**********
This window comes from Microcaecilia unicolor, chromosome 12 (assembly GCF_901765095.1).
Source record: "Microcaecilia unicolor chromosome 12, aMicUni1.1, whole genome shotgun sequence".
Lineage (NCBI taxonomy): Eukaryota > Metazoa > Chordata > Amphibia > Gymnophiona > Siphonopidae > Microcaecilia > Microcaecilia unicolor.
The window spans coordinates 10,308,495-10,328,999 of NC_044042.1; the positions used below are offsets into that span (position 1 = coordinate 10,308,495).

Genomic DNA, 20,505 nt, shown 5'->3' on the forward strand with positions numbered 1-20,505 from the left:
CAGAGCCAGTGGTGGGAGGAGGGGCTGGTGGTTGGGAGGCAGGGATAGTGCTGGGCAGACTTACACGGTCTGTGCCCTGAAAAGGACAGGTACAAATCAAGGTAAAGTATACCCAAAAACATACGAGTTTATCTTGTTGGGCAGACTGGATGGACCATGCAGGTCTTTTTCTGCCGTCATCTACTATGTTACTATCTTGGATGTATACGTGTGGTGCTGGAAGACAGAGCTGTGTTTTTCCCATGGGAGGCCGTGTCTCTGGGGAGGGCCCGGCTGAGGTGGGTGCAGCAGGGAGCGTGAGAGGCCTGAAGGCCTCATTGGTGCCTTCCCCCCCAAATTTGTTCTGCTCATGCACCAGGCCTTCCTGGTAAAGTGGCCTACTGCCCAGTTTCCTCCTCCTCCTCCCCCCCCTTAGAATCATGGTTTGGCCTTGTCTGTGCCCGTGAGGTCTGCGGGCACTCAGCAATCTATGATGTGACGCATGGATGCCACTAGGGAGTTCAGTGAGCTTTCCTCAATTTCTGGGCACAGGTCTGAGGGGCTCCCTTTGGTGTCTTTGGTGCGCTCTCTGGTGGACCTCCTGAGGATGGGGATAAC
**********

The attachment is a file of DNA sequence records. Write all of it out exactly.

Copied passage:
This window comes from Microcaecilia unicolor, chromosome 12 (assembly GCF_901765095.1).
Source record: "Microcaecilia unicolor chromosome 12, aMicUni1.1, whole genome shotgun sequence".
Lineage (NCBI taxonomy): Eukaryota > Metazoa > Chordata > Amphibia > Gymnophiona > Siphonopidae > Microcaecilia > Microcaecilia unicolor.
The window spans coordinates 10,308,495-10,328,999 of NC_044042.1; the positions used below are offsets into that span (position 1 = coordinate 10,308,495).

Genomic DNA, 20,505 nt, shown 5'->3' on the forward strand with positions numbered 1-20,505 from the left:
CAGAGCCAGTGGTGGGAGGAGGGGCTGGTGGTTGGGAGGCAGGGATAGTGCTGGGCAGACTTACACGGTCTGTGCCCTGAAAAGGACAGGTACAAATCAAGGTAAAGTATACCCAAAAACATACGAGTTTATCTTGTTGGGCAGACTGGATGGACCATGCAGGTCTTTTTCTGCCGTCATCTACTATGTTACTATCTTGGATGTATACGTGTGGTGCTGGAAGACAGAGCTGTGTTTTTCCCATGGGAGGCCGTGTCTCTGGGGAGGGCCCGGCTGAGGTGGGTGCAGCAGGGAGCGTGAGAGGCCTGAAGGCCTCATTGGTGCCTTCCCCCCCAAATTTGTTCTGCTCATGCACCAGGCCTTCCTGGTAAAGTGGCCTACTGCCCAGTTTCCTCCTCCTCCTCCCCCCCCTTAGAATCATGGTTTGGCCTTGTCTGTGCCCGTGAGGTCTGCGGGCACTCAGCAATCTATGATGTGACGCATGGATGCCACTAGGGAGTTCAGTGAGCTTTCCTCAATTTCTGGGCACAGGTCTGAGGGGCTCCCTTTGGTGTCTTTGGTGCGCTCTCTGGTGGACCTCCTGAGGATGGGGATAAC